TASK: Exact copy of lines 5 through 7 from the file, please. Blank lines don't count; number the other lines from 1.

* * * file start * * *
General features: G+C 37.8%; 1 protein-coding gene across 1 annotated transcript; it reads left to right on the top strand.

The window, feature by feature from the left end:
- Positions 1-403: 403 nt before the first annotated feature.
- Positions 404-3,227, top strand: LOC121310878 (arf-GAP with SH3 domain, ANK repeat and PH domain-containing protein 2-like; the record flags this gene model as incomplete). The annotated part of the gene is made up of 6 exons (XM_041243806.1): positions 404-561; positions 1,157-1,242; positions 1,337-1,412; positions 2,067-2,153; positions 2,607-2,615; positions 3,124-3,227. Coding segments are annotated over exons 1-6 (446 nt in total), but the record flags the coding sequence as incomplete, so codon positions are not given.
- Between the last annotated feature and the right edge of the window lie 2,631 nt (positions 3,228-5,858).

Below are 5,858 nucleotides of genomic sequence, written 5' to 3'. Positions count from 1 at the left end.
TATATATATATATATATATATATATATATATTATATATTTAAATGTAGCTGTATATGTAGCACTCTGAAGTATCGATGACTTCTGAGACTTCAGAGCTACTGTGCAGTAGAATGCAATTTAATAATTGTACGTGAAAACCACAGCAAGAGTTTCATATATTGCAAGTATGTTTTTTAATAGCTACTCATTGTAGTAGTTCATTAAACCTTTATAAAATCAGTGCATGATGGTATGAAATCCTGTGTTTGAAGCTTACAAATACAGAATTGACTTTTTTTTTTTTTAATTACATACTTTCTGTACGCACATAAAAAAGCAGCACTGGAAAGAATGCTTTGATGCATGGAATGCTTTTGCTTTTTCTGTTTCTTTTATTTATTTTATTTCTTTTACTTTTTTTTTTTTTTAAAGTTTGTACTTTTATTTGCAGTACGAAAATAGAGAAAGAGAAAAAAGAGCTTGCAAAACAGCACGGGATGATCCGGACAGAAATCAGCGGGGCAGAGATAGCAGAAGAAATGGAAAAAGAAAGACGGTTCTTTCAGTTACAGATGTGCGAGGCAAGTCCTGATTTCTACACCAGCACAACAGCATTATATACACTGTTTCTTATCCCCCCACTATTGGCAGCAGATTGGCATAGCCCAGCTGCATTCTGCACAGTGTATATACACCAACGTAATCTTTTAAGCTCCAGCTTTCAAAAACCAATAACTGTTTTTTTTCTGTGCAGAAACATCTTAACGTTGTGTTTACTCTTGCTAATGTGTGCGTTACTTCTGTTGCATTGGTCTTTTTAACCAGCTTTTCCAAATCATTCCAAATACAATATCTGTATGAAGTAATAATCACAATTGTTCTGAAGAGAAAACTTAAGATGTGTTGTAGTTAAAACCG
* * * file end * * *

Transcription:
- Between the last annotated feature and the right edge of the window lie 2,631 nt (positions 3,228-5,858).

Below are 5,858 nucleotides of genomic sequence, written 5' to 3'. Positions count from 1 at the left end.
TATATATATATATATATATATATATATATATTATATATTTAAATGTAGCTGTATATGTAGCACTCTGAAGTATCGATGACTTCTGAGACTTCAGAGCTACTGTGCAGTAGAATGCAATTTAATAATTGTACGTGAAAACCACAGCAAGAGTTTCATATATTGCAAGTATGTTTTTTAATAGCTACTCATTGTAGTAGTTCATTAAACCTTTATAAAATCAGTGCATGATGGTATGAAATCCTGTGTTTGAAGCTTACAAATACAGAATTGACTTTTTTTTTTTTTAATTACATACTTTCTGTACGCACATAAAAAAGCAGCACTGGAAAGAATGCTTTGATGCATGGAATGCTTTTGCTTTTTCTGTTTCTTTTATTTATTTTATTTCTTTTACTTTTTTTTTTTTTTAAAGTTTGTACTTTTATTTGCAGTACGAAAATAGAGAAAGAGAAAAAAGAGCTTGCAAAACAGCACGGGATGATCCGGACAGAAATCAGCGGGGCAGAGATAGCAGAAGAAATGGAAAAAGAAAGACGGTTCTTTCAGTTACAGATGTGCGAGGCAAGTCCTGATTTCTACACCAGCACAACAGCATTATATACACTGTTTCTTATCCCCCCACTATTGGCAGCAGATTGGCATAGCCCAGCTGCATTCTGCACAGTGTATATACACCAACGTAATCTTTTAAGCTCCAGCTTTCAAAAACCAATAACTGTTTTTTTTCTGTGCAGAAACATCTTAACGTTGTGTTTACTCTTGCTAATGTGTGCGTTACTTCTGTTGCATTGGTCTTTTTAACCAGCTTTTCCAAATCATTCCAAATACAATATCTGTATGAAGTAATAATCACAATTGTTCTGAAGAGAAAACTTAAGATGTGTTGTAGTTAAAACCG